Spider-Man: Far From Home producer Amy Pascal – ‘My life has been women and Spider-Man’

The producer and former studio exec talks about her love for the webslinger, working with Marvel and the importance of taking risks...

Tom Holland as Spider-Man
Photo: Sony/Marvel

“When I was first introduced to Peter Parker, I fell in love with him,” says Amy Pascal. In fact, she and Spidey go back a long way. 

As the former chair of Columbia Pictures and later co-chairperson of Sony Pictures Entertainment, Pascal oversaw the production and distribution of the wallcrawler’s first proper Hollywood outing: Sam Raimi’s Spider-Man. She presided over Raimi’s two Spidey sequels and Marc Webb’s The Amazing Spider-Man reboot series. 

When she stepped down from the top job at Sony, Pascal launched her own production company and, after finally agreeing a deal with Kevin Feige and Marvel Studios, she produced Spider-Man: Homecoming – the first solo outing for Tom Holland’s Spidey. She also produced last year’s Venom spin-off and the animated Spider-Man: Into The Spider-Verse

Like we said, Pascal and Spidey go back a long way – “since the day that Avi [Arad, former Marvel Studios boss] introduced me,” she tells Den Of Geek. “I’ve been really lucky, that’s for darn sure.”

Ad – content continues below

Relaxing in a London hotel suite with her feet up on the sofa, Pascal is a lot more laid-back than you might expect from a high-flying Hollywood producer and former studio exec. She admits that she wasn’t an avid comic-book reader, “unless it was like Archie [Comics] – Betty And Veronica, that was more my thing.” But, she says, the character immediately made an impact on her.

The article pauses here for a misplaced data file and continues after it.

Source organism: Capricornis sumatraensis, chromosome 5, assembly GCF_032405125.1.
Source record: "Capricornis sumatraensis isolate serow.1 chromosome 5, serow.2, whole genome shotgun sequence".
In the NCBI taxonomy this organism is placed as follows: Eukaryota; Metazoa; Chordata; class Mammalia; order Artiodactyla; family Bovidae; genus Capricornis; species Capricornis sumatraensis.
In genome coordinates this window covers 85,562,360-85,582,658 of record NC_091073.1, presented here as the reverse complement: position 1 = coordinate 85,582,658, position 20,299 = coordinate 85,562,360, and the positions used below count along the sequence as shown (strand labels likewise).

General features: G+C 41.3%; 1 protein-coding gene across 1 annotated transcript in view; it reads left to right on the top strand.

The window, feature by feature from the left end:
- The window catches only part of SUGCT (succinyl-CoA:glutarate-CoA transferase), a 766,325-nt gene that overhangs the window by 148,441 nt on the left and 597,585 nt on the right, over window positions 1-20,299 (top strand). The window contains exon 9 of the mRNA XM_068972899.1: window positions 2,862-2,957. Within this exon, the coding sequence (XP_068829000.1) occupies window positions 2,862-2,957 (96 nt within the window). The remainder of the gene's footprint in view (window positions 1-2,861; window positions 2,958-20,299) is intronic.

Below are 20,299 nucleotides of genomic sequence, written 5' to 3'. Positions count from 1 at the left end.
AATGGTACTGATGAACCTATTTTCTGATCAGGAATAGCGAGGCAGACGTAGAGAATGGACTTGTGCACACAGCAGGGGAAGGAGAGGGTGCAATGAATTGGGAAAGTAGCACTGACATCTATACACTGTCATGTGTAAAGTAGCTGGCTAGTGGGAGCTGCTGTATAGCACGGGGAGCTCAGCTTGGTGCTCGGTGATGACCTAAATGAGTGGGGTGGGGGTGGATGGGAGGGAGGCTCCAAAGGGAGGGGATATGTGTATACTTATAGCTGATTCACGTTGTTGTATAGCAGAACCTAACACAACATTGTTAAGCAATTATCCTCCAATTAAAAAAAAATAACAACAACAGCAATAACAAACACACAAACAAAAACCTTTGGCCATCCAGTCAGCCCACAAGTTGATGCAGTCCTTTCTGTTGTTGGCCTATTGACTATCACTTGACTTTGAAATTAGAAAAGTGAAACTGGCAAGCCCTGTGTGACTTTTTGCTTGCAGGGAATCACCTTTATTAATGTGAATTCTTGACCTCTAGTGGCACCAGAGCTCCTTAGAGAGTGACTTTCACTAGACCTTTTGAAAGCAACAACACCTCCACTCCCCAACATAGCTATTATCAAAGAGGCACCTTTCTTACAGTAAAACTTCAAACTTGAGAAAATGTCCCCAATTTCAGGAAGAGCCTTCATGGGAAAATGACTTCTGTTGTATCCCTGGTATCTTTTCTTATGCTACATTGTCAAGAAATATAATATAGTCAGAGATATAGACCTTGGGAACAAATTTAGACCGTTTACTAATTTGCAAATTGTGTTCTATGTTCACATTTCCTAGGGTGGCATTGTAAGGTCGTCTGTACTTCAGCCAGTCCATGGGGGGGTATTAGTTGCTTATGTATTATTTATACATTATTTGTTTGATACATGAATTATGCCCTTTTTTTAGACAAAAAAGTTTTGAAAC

“The wonderful thing about getting to tell stories about Spider-Man is that he has all the same issues that the rest of us do,” she says. “He’s incredibly relatable. And whether it’s Peter [Parker] or it’s Miles [Morales], or it’s Toby [Maguire], Andrew [Garfield], Tom [Holland] or Shameik [Moore], there’s something about the person behind that mask that I find poignant and moving and inspiring.”

For her latest Spidey-venture, Pascal is once again teaming up with Marvel chief Kevin Feige to bring us Spider-Man: Far From Home – the sequel to 2017’s Homecoming and the MCU’s follow-up to the cinematic behemoth that was Avengers: Endgame. Once again, Brit actor Tom Holland is stepping into the Spidey suit, and Pascal is none more pleased that their casting decision has paid off. “Tom brings some of the essence of what makes Peter, Peter,” she says. “There’s a humility and an innocence and an eagerness there, as well as athleticism and a sense of timing and comedy and pathos. He sort of is the whole package.”

Holland’s tenure as Spidey very nearly didn’t happen, though, with a lot of back and forth between Sony – which owns the big-screen rights to the character – and Disney/Marvel. Ultimately, it was Feige and Pascal’s working relationship that got the deal through and finally allowed the webslinger to join the epic Marvel Cinematic Universe. 

Ad – content continues below

“When I first met Kevin, he was rushing out and getting Avi coffee,” she laughs. “For the first couple of years I knew him, I don’t think he opened his mouth. But clearly, he was absorbing everything that was going on. I’ve never met anybody like him. Not only is he a kingmaker, he’s brilliant and kind and inclusive. And I can’t say enough about how much fun it’s been doing this [project] together.”

But as much as she’s enjoyed getting involved in the MCU, Pascal is also adamant that these movies have to stick to their own guns. “I think it’s really important that, regardless of what world it takes place in, the movie has to be able to stand on its own,” she says. “It has to stand on its own from Homecoming and the other Spider-Man movies, too. It has to work without the before and after.” 

And with these Spidey films sort-of representing the MCU’s take on the ‘teen movie’ genre, a lot of that uniqueness, she says, comes down to the film’s director, Jon Watts. “He’s great with teenagers and kids, and he definitely brought that tone to it from the very beginning – from when he forced Kevin and I to hire him, which he definitely did!” Pascal laughs, before signalling her support for his continued involvement with the franchise. “He is a director to be reckoned with,” she says. “And he better be making all of these movies!”